I have less than two weeks left. I can't believe how quickly the months have gone by. This internship has really paid off for me. Miriam, the energetic retiree who cleans the cheese room in the afternoon, asked me if I was happy I came all the way to
Steve and Carrie Carrie seem to be pleased with my progress and have been giving me more and more responsibilities. This week I got to make the camembert, sandy creek and crottin from start to finish. I can read the curd ok, and can judge when it is time to cut the curd mass. Preparing to make the cheese takes more time than anything else. Countless molds have to be placed either on the draining table or in colanders. Each mold must be sanitized. Then, at a critical moment, the curd is dipped into the awaiting molds as fast as possible. As soon as you start to dip, the curds begin to knit. By the time you empty the vat of curd, the curd has shrank and has lost a lot of whey. In order to try to achieve a uniform texture in your finished cheese, it is very important to try to get the curd into the molds as quickly as you can.
It is late spring on the farm. The garden is looking spectacular. The lettuce beds are full of big, leafy heads of lettuce. Tonight I made a big salad for supper with a romaine style lettuce that I harvested only minutes earlier. Milk was still seeping from the cut stem. I love eating super-fresh veggies. A couple of nights ago, I noticed three small rabbits running all around the pasture next to the White House. They scampered around and around while the three month old goats stared at them. Two of them dashed under the fence and began to race around the veggie garden. The days are getting more humid. The high humidity adds to the lushness that I feel all around me. I love to sit outside at twilight and watch the fireflies emerge. Between the cardinals and the lightening bugs, I just can't get my fill of 'em. I can watch them forever. The cardinals are just such pretty birds, unbelievably red. The fireflies just swirl and drift around the bushes and trees like tiny fairy lanterns drifting on an unnoticed breeze. Summer is nearly here.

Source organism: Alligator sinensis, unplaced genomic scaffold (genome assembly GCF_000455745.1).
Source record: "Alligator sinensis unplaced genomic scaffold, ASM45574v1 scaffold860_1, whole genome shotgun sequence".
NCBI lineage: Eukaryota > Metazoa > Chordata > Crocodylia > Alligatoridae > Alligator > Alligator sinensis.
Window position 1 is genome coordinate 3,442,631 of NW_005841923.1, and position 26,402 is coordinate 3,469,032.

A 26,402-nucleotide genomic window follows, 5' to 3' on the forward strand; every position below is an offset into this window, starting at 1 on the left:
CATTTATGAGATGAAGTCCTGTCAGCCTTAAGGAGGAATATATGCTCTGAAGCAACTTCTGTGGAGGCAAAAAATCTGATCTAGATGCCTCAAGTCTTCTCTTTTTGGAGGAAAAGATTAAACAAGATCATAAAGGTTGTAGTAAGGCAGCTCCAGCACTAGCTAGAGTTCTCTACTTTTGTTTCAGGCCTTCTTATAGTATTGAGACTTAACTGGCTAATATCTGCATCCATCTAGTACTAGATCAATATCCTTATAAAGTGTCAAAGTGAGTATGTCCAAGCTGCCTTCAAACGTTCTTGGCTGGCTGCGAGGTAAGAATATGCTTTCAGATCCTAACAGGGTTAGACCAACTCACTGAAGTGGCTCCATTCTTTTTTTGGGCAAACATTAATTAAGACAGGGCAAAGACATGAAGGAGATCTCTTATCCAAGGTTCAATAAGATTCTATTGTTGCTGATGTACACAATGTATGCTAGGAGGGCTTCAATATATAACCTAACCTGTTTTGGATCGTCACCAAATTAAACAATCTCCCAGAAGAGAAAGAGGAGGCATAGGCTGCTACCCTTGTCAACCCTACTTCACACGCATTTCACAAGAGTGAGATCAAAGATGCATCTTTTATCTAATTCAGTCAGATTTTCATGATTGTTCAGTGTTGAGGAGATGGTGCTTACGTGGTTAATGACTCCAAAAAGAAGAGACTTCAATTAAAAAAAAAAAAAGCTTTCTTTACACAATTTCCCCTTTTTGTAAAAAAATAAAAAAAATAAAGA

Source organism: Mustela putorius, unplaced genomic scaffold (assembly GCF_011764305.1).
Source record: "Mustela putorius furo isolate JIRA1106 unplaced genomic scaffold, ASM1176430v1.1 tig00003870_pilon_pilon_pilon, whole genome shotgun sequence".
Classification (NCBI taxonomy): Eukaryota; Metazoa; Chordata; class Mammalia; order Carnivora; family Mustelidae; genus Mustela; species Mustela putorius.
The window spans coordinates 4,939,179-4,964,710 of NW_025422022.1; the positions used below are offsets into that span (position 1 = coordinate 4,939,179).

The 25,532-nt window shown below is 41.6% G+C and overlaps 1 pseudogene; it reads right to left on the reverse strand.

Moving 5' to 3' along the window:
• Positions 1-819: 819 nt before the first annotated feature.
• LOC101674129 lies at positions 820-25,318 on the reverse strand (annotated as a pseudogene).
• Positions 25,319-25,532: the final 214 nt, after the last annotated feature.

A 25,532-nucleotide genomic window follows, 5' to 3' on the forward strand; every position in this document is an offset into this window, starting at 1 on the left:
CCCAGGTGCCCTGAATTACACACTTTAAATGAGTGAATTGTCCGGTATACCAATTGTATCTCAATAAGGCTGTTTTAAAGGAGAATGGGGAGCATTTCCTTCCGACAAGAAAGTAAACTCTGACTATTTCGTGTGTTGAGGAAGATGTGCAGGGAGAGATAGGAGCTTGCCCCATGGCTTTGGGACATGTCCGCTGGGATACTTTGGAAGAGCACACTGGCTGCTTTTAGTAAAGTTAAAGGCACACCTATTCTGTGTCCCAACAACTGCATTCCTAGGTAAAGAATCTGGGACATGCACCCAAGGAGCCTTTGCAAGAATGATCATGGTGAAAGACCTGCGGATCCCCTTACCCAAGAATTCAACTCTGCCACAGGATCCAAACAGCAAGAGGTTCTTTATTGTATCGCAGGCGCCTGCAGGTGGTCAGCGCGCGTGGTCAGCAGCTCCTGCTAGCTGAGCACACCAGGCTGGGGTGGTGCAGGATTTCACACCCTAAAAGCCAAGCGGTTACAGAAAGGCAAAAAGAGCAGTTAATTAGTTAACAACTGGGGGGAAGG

The young goats will be leaving soon. Sammy is supposed to bring a trailer and haul them back to his place. All 50 of them. Most of them are weaned and now they're just growing and growing like the weeks that they love to eat. I've been spending more time with my favorites, scratching them and letting them nibble at my clothes. I'm going to miss these youngsters when they're gone.
I like the Nubians, even though they're the most whiny and loud. The saanens are the most docile, but they all look alike (white.) The Alpines are the most aggressive and feisty. Should I choose to keep a few goats, I might look into getting a few Nubians. They're herd animals, so you can't have just one, they get lonely and depressed. I still want to buy my milk for my cheesemaking enterprise, but these goats have gotten under my skin and I find that I really like them. They're very funny, smart, stubborn, and useful. Perhaps I can train one to pull a cart for me. Plus, fresh goat milk is the best. It only tastes gross if you don't feed them well and let the milk get old. Sammy's milk is sweet and buttery. It makes great cheese and is perfect with my granola in the morning.
More happy dining: I just can't help myself!
A southern treat: pickled watermelon rind. Slurp!
Miriam invited me out to dinner a few nights ago. She took us out to Ye Old Country Kitchen, a restaurant/buffet located east of